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Treatment of Osteoporosis

The aim of treatment is to prevent the development of osteoporosis and to prevent further bone loss in order to decrease the risk of osteoporotic fracture. Today there is a wide range of therapeutic options and several safe and effective pharmacological treatments that have been shown to act quickly (within one year) and to reduce the risk of fracture by up to 65% and nonvertebral fractures by up to 53%. It is important that the choice of treatment be tailored to a patient's specific medical needs and lifestyle.

Osteoporosis can be managed and treated by physicians from various areas of specialization; including general practitioners, endocrinologists, gynaecologists, rheumatologists, and orthopaedic surgeons. Osteoporosis patient and medical societies may be able to provide further information about physicians with special expertise in treating osteoporosis.

Types of therapy

There are different types of drugs used to treat osteoporosis: antiresorptive drugs, which slow the progressive thinning of bone, bone forming drugs which help to rebuild the skeleton, and drugs with a more complex mechanism of action. In addition to drug therapy, calcium and vitamin D supplements might also be prescribed to ensure adequate intake and to ensure maximum effectiveness of the drug therapy.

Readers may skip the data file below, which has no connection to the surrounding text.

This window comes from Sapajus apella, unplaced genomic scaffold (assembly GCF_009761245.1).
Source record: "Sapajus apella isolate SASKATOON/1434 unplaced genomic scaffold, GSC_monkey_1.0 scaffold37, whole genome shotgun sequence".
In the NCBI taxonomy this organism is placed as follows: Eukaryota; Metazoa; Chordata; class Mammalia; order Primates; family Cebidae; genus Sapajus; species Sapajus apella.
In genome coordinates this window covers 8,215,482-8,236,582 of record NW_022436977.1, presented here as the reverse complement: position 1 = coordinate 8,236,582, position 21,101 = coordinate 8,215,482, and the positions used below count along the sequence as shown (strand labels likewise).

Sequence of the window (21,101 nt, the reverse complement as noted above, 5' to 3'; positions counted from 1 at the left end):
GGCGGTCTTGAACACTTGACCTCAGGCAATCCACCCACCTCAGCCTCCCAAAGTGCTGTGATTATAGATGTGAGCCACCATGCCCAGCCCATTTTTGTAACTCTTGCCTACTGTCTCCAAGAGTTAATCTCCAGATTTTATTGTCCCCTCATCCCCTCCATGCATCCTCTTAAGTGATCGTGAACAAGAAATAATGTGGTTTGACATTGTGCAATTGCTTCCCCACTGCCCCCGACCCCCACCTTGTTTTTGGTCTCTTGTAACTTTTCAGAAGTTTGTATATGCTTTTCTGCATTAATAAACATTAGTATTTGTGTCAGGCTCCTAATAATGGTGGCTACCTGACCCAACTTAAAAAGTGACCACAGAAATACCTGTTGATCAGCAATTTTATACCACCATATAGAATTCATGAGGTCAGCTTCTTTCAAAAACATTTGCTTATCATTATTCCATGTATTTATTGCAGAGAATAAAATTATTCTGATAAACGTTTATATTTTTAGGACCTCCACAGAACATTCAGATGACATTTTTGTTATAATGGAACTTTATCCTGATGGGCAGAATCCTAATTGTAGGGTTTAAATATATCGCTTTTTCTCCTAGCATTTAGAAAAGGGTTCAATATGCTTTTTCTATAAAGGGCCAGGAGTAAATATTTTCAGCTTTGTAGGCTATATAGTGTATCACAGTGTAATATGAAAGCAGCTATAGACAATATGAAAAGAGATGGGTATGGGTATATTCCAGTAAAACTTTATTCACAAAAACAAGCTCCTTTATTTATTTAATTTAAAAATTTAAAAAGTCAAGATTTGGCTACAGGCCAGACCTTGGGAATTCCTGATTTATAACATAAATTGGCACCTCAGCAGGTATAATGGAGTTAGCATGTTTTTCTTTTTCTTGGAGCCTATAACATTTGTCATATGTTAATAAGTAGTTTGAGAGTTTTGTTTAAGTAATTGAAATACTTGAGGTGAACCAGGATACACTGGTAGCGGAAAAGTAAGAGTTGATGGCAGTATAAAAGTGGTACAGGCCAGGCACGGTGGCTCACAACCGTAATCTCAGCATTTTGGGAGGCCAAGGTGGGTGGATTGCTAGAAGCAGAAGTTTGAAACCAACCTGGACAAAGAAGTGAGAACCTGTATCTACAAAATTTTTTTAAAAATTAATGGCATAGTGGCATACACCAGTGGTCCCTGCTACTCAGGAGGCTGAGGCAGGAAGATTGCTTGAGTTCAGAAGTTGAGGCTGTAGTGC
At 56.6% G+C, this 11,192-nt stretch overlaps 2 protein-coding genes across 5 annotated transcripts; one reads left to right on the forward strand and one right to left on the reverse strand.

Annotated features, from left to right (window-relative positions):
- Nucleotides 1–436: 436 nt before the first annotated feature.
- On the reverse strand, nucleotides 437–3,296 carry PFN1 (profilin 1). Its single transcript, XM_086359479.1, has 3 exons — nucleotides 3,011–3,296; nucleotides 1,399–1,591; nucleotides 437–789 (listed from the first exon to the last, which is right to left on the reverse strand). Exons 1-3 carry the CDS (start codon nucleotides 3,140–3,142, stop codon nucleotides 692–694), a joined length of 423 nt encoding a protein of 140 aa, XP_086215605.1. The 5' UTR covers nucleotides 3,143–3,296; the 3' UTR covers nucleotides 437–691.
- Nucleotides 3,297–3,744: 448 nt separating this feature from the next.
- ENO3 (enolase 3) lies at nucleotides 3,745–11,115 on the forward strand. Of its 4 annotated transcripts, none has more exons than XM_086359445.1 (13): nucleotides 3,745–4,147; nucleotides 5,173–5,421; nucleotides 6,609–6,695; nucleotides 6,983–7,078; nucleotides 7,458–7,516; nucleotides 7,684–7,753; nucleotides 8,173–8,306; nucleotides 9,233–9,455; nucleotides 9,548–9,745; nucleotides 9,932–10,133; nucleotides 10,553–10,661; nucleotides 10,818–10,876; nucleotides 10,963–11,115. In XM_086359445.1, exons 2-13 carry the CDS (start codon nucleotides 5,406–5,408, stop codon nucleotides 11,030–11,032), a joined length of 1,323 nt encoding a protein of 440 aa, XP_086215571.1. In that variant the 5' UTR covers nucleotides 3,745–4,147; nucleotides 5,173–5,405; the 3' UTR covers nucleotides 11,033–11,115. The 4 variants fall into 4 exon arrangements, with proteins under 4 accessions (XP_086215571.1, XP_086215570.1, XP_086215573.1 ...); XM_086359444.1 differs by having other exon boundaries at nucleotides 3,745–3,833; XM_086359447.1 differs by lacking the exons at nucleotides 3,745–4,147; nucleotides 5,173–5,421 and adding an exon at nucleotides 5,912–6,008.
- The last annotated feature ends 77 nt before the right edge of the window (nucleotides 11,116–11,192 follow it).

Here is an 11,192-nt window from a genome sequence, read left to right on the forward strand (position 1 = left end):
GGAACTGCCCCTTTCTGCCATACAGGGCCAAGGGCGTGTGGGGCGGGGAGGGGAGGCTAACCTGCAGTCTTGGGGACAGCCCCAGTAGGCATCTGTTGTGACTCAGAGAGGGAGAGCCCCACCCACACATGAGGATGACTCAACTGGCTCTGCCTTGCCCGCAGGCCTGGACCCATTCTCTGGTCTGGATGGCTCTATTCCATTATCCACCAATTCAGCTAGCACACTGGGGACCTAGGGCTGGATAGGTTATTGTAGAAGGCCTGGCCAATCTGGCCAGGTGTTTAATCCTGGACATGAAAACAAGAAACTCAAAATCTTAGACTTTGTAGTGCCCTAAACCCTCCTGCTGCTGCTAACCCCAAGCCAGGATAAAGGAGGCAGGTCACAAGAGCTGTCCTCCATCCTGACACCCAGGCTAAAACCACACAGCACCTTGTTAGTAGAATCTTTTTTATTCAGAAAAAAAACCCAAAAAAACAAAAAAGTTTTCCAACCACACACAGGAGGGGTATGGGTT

Antiresorptive drugs

Bisphosphonates

Bisphosphonates inhibit bone resorption. They are currently the first choice of treatment in a variety of bone metabolism disorders characterised by high bone resorption. They bring about an increase in bone mass and a decrease in fracture incidence in osteoporosis. There are different types of bisphosphonates which differ widely in their efficacy, side effects and possible routes of administration, thus offering a flexible range of therapeutic options.

Alendronate has been extensively studied for the treatment of osteoporosis under randomized controlled clinical trial conditions. Alendronate increases BMD at all skeletal sites and reduces the incidence of fracture by around 50% in both hip and spine. A newer bisphosphonate, risedronate, has also been shown to increase BMD in postmenopausal women, reduce the rate of vertebral and nonvertebral fractures and reduce the risk of hip fractures in elderly women with a low BMD. Alendronate and risedronate are given orally, daily or weekly. Oral ibandronate has also been shown to increase BMD and reduce the risk of vertebral fractures, and is given monthly. For ibandronate, effects on non-vertebral fractures have been derived from post-hoc analysis performed in high risk subjects. Zoledronate, given once a year as an intravenous infusion, is in the late clinical development stage.